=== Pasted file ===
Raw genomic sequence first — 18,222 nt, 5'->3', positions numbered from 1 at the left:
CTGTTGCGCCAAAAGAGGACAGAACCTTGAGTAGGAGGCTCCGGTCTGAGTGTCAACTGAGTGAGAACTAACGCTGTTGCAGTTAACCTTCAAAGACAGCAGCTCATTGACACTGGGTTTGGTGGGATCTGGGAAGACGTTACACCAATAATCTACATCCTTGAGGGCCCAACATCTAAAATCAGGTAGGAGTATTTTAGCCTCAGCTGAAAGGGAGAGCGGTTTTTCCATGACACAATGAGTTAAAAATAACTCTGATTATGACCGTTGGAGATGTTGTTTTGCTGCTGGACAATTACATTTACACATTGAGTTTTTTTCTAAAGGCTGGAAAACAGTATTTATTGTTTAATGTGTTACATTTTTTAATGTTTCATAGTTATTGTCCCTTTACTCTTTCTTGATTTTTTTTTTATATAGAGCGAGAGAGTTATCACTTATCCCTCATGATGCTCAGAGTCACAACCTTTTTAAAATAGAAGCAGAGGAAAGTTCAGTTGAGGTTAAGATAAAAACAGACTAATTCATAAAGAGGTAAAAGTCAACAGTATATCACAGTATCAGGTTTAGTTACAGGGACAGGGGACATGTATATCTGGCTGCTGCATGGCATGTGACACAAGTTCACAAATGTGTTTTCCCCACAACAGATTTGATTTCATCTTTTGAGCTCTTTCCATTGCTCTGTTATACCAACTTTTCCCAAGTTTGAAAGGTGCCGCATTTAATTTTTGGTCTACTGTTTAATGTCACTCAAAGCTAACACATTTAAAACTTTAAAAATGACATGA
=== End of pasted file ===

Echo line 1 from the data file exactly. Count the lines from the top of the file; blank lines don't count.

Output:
Raw genomic sequence first — 18,222 nt, 5'->3', positions numbered from 1 at the left: